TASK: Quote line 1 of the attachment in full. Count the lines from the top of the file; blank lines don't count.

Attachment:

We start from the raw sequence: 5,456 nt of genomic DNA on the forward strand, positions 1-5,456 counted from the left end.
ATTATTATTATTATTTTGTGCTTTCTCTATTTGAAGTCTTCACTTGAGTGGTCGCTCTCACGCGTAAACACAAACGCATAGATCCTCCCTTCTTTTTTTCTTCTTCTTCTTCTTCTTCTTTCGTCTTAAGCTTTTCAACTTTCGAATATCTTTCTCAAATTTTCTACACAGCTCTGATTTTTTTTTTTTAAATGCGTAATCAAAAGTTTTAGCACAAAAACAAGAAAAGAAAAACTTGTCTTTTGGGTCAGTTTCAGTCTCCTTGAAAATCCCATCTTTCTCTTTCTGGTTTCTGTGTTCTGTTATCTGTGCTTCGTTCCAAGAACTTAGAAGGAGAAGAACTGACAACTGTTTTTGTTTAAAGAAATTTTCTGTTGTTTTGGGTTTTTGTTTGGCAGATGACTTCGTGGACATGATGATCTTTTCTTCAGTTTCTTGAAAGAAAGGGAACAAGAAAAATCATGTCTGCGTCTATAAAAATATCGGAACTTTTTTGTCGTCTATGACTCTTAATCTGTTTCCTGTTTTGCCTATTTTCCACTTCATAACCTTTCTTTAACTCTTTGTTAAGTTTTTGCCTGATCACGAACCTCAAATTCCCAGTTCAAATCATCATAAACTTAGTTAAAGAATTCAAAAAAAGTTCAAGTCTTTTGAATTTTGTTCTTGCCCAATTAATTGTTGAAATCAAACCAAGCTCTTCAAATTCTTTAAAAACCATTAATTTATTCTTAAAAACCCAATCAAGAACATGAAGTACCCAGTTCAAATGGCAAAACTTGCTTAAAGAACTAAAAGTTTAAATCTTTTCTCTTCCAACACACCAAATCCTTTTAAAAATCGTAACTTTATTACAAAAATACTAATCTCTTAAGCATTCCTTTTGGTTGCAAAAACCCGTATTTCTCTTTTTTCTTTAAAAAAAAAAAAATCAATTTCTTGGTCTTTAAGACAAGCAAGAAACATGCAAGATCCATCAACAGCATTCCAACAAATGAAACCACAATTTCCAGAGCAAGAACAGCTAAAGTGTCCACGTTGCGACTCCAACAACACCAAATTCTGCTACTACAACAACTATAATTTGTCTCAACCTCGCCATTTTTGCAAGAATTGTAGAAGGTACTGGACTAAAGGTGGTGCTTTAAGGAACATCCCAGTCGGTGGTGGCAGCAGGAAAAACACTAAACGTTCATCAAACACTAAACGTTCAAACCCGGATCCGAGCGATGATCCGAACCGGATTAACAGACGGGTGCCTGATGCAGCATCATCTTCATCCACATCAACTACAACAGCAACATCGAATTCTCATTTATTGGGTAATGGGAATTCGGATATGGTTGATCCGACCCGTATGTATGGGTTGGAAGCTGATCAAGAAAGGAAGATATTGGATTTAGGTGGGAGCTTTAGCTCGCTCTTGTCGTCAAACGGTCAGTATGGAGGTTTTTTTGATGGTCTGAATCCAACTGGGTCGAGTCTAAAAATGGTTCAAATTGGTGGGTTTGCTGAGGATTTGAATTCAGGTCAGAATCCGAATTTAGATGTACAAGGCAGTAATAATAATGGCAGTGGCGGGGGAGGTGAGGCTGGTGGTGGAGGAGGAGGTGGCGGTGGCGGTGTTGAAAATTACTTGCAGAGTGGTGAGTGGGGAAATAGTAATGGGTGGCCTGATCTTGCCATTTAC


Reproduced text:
We start from the raw sequence: 5,456 nt of genomic DNA on the forward strand, positions 1-5,456 counted from the left end.